Given a passed string argument, the string-length( ) function returns the number of characters it contains. If no argument is passed, the function operates on the context node’s string-value.

This function is sometimes directly useful in its own right. For example, you can use it to tell you whether one string is longer than another (apply it to the two strings and compare the two values returned). More often, though, you’ll see string-length( ) used as an argument passed to another function — or the values returned by other functions as arguments passed to it. For instance:

string-length(substring-before(price, "."))

This returns the number of digits to the left of the decimal point in a price element’s string-value, which might be useful information in formatting the number a certain way.


If you’ve spent any time at all poking around XML-related specifications, you’ve probably come across the verb “normalize” and its variants. The issue here is that an XML parser is required to preserve whitespace found in a source document — to pass it unchanged to a downstream application. To normalize content is to remove extraneous whitespace — to trim leading and trailing whitespace from strings (such as text nodes) and replace multiple successive occurrences of whitespace within a string with a single blank space.

That’s what the normalize-space( ) function does, cleaning up the extraneous whitespace in a string so that what’s left is “pure content.” Why would you want to do this? Because if the text content of a document has been hand-entered, you want to be sure that no extra space has crept in as a result of keyboard errors. This extra space can make comparing one string-value to another fail, even when the two nodes are apparently identical. For instance:




are not “equal,” although they may appear so to a casual human observer; the second item1 is preceded and followed by newlines. That is, their normalized values — as returned by normalize-space( ), say — are equal, but their “raw” values are not.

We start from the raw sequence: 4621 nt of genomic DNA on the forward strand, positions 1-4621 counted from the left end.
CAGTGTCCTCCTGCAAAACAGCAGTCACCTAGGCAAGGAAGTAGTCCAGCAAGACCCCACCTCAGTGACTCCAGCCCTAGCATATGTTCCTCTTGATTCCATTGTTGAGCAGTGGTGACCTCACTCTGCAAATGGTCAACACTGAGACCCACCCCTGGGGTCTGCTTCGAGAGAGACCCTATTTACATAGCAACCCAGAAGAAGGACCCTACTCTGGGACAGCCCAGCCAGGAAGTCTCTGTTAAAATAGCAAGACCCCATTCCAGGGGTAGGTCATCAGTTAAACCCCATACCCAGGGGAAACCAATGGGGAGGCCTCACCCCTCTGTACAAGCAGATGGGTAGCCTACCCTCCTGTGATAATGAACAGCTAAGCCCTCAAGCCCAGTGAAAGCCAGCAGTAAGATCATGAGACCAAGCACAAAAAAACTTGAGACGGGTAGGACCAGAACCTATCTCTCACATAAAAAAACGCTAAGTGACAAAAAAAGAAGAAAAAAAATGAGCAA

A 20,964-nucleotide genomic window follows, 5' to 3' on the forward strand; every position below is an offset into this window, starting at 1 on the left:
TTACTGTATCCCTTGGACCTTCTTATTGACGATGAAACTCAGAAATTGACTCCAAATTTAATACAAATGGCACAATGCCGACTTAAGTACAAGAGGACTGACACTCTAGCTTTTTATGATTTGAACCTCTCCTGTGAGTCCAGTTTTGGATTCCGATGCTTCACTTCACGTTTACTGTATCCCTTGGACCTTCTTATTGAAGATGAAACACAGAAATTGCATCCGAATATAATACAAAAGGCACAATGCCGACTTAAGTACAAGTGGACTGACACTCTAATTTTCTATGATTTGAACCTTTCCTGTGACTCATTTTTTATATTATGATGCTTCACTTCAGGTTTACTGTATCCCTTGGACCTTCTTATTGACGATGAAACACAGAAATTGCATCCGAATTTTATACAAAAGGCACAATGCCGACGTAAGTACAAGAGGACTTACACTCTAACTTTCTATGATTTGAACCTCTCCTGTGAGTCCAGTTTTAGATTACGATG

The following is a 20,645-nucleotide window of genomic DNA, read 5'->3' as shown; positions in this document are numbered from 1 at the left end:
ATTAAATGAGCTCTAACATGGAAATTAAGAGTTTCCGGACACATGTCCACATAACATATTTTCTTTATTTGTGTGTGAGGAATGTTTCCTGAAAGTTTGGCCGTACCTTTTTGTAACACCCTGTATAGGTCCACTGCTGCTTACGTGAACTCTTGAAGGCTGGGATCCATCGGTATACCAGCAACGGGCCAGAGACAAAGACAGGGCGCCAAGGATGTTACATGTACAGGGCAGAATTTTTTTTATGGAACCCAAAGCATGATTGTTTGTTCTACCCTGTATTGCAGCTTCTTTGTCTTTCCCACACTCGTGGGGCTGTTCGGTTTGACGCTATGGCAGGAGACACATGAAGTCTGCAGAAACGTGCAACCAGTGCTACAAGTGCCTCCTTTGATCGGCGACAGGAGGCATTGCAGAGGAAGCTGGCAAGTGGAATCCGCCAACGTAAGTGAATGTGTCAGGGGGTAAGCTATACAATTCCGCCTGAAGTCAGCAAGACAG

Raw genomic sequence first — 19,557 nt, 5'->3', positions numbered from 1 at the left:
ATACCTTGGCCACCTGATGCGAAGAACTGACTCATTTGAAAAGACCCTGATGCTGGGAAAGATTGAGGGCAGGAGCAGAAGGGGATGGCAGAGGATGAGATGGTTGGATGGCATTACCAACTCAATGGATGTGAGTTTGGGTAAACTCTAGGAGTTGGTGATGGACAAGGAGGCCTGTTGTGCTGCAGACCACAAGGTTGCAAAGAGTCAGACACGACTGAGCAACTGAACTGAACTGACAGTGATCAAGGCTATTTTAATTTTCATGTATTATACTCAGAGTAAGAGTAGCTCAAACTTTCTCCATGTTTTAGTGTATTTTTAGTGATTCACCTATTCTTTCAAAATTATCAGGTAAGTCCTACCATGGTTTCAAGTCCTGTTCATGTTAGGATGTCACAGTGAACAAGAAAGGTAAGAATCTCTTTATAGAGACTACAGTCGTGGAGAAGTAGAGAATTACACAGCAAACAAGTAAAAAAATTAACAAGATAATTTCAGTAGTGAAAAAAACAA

Note that fixing up extraneous whitespace within a string isn’t the same as removing whitespace-only text nodes. Needing to do that isn’t necessarily a problem in its own right, but can be a very big problem in XSLT applications, where the extra text nodes can play havoc with operations, such as processing even-numbered nodes one way and odd-numbered nodes a different way. This is such a big issue in XSLT that the specification includes some of its own facilities for handling such text nodes. For example, there are both xsl:strip-space and xsl:preserve-space elements for identifying the whitespace-only text nodes you want collapsed or preserved, respectively.

The normalize-space( ) function addresses this potential problem by ensuring that you’re dealing only with the true #PCDATA content in a complete document or any of its nodes: pass it a string, get back the normalized result; pass it any other data type, get back the normalized corresponding string-value; and pass it nothing at all to get back the normalized string-value of the context node.

translate(string1, string2, string3)

The translate( ) function replaces individual characters in one string with different individual characters. The string1 argument is the string whose characters you want to replace; string2 includes the specific characters in string1 that you want to replace; and string3 includes the characters with which you want to replace those string2 characters. So:

translate("1234567890", "126", "ABX")

replaces each occurrence of any of the single characters “1,” “2,” or “6,” with the single character “A,” “B,” or “X,” respectively. The value returned from this function call would thus be the string “AB2345X7890.”

Like normalize-space( ), the translate( ) function can be valuable in ensuring that two strings are equal, especially when their case — upper vs. lower — is possibly different, even though they’re otherwise apparently identical. Instead of comparing the two strings directly, compare their case-folded values using translate( ). Thus:


Every lowercase “a” in somestring is replaced with a capital “A,” every “b” with a “B,” and so on. Characters in somestring that don’t match any characters in string2 appear unchanged in the result.

Note that the lengths of string2 and string3 are usually identical but don’t need to be. If string2 is longer than string3, translate( ) serves to remove characters from string1. So:


removes from somestring all lowercase letters, while: